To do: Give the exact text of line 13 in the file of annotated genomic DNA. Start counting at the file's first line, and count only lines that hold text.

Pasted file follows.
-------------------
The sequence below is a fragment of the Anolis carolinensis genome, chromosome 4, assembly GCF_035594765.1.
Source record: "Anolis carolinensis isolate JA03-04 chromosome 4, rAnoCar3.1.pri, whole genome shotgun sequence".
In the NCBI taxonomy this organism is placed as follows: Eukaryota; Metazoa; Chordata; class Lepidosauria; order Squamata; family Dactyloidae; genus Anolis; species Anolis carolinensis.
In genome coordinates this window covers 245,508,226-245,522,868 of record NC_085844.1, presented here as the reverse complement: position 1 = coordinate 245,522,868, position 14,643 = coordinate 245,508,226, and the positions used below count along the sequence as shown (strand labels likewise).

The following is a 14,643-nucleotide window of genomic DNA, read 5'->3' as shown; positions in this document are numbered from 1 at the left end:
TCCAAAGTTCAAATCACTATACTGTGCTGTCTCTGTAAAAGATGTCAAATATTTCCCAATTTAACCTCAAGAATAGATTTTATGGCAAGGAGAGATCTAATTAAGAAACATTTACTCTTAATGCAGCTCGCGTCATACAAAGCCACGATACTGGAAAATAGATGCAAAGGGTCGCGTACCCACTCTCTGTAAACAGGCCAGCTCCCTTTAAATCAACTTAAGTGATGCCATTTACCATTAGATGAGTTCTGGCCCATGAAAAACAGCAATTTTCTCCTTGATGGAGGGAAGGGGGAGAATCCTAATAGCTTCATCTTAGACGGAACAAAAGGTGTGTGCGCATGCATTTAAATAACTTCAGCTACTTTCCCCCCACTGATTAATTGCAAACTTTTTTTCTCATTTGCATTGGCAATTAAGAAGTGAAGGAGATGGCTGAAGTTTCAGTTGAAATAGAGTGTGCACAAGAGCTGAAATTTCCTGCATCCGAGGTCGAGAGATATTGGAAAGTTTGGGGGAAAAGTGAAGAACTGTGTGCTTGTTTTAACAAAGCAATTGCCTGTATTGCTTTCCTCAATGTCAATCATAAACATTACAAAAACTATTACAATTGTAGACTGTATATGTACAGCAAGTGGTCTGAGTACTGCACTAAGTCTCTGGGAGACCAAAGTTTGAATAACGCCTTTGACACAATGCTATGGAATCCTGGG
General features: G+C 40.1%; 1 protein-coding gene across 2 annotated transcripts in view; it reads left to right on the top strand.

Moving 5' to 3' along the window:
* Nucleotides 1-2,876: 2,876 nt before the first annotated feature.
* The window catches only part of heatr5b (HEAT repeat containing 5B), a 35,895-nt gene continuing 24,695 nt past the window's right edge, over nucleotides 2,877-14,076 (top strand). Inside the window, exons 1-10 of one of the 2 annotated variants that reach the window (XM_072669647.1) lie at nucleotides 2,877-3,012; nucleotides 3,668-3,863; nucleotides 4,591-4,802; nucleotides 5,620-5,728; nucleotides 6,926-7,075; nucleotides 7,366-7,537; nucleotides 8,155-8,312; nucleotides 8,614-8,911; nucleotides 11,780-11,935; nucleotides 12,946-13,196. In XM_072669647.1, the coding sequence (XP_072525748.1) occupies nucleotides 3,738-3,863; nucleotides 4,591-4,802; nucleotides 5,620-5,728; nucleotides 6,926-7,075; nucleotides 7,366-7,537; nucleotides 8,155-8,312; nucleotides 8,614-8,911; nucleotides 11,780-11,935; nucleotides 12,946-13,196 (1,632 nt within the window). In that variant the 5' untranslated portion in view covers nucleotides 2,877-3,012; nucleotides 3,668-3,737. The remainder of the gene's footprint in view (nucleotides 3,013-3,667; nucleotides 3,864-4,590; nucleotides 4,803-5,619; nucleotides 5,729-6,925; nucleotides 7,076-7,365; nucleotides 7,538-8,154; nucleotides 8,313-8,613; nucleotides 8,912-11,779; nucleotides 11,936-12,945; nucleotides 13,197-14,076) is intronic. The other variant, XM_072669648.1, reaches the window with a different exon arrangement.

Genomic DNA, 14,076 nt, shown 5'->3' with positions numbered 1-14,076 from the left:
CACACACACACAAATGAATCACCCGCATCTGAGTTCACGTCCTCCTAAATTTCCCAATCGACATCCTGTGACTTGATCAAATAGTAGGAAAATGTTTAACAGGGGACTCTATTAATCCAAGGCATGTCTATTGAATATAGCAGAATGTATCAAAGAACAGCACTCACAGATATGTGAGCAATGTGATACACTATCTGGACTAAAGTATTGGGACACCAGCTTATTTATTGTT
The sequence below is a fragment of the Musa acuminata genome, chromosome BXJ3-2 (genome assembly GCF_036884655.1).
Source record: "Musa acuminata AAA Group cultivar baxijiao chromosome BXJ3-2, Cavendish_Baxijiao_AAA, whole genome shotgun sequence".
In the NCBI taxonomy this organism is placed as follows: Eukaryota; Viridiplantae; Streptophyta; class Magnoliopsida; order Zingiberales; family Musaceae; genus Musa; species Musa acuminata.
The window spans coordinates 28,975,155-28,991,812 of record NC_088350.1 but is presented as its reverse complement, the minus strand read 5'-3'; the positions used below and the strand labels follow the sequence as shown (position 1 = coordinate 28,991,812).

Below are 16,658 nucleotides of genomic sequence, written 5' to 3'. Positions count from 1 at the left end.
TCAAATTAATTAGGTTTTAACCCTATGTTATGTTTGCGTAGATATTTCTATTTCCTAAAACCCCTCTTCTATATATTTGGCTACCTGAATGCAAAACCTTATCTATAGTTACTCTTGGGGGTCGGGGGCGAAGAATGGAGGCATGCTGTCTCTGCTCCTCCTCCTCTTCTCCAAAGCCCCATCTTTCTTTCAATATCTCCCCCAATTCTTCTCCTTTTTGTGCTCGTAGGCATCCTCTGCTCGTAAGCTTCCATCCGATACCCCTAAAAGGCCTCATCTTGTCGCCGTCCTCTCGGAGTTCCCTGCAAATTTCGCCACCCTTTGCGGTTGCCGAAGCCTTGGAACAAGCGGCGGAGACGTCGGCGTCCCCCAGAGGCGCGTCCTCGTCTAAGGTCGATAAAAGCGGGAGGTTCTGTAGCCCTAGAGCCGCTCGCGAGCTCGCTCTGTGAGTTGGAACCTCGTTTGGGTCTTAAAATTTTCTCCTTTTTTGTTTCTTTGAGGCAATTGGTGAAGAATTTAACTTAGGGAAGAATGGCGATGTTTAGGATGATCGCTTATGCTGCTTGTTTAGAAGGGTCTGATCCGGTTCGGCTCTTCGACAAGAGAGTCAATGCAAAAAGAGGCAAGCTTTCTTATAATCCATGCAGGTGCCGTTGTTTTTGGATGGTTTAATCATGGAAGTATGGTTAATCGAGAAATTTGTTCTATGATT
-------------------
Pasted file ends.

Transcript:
The sequence below is a fragment of the Musa acuminata genome, chromosome BXJ3-2 (genome assembly GCF_036884655.1).